We reported in our last Bulletin on the alterations that the Bill had undergone between its draft stage and being presented to Parliament in July 2006.
After readings in both Houses late last year, during which attempts were made by various individuals to push through what would have been very important amendments, e.g. introducing secondary offences aimed at individual directors/senior managers, the Bill was committed to Grand Committee for further consideration and was recently been published in its latest (but not final) form.
One of the most notable amendments to the Bill, which came about after the Bill’s readings in the Commons, is the widening of the definition of the offence itself. The offence had originally been designed to apply to the way in which a company’s activities are managed or organised by its senior managers if that is both a cause of death and represents a gross breach of the company’s duty of care to the deceased. The offence as it is now drafted still applies to the way in which a company’s activities are managed or organised, but only requires senior management involvement to be a “substantial element”.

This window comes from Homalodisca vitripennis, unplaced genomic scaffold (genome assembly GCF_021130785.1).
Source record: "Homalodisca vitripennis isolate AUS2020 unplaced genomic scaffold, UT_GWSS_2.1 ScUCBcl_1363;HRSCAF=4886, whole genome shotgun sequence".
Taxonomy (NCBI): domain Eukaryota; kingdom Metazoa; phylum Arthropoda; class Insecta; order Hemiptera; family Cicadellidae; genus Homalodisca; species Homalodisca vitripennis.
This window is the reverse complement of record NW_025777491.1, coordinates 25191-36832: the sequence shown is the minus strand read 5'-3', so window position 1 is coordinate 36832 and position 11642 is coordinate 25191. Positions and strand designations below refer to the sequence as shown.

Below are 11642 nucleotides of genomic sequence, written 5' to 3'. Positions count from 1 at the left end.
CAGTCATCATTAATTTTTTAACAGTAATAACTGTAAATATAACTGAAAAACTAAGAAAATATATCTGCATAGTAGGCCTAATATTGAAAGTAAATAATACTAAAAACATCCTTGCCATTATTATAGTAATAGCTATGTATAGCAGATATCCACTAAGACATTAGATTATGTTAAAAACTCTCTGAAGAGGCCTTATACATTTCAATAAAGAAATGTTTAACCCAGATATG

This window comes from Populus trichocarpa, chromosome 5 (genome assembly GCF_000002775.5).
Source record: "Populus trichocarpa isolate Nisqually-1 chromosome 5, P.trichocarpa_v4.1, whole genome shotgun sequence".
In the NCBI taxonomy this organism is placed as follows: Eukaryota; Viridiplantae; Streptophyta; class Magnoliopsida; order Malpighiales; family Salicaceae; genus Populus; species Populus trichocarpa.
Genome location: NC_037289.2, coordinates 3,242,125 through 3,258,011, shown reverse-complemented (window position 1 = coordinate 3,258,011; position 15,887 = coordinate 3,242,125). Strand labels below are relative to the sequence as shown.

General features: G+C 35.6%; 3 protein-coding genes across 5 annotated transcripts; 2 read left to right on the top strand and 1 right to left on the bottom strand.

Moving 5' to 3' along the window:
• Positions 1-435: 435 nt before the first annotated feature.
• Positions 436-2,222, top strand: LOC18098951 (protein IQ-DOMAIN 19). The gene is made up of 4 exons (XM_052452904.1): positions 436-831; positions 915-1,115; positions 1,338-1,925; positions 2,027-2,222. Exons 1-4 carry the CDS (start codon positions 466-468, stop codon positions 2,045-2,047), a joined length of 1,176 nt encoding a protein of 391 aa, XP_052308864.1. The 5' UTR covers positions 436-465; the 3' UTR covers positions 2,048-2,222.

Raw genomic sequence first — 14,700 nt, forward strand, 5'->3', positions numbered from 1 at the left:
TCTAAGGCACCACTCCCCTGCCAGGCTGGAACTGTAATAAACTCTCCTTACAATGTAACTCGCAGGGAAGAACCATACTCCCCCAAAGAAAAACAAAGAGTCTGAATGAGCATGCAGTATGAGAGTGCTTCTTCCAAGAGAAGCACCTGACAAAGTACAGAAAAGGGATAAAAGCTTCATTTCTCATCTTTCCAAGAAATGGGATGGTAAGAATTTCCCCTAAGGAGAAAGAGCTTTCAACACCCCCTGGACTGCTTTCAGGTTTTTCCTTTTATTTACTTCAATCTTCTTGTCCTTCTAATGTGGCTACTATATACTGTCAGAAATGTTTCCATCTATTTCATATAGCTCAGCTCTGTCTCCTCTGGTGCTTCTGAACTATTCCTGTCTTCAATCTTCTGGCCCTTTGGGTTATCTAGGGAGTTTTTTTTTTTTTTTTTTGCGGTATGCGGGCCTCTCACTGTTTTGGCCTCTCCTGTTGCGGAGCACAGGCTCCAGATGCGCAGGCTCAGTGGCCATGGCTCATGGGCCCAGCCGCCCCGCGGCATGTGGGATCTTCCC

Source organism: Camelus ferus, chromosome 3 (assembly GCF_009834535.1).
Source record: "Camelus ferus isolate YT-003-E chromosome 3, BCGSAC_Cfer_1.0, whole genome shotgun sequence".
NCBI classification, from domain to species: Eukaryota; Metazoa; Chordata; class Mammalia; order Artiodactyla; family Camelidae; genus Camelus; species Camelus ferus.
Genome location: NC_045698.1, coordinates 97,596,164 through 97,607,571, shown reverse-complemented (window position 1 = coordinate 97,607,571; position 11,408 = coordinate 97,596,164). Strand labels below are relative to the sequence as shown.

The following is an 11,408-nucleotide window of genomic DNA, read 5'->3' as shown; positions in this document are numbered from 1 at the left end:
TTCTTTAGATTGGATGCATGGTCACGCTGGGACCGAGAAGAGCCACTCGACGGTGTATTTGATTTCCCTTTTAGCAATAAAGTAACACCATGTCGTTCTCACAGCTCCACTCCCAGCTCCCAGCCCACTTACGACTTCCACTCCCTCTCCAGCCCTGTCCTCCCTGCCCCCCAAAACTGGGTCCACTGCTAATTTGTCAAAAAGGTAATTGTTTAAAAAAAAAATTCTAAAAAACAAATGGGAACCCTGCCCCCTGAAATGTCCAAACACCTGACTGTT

More recently, on 5 February the House of Lords voted by a majority of almost 2 to 1 to extend the Bill to cover deaths in police and prison custody. This is contrary to the Government’s position, which has argued that the existing system of inquiries and inquests already caters appropriately for deaths in custody. Although the Prime Minister has moved to scotch rumours that the Lords’ amendment might lead to the Bill being abandoned, he has admitted that the Bill as currently drafted would cause real problems for the workings of the custody system.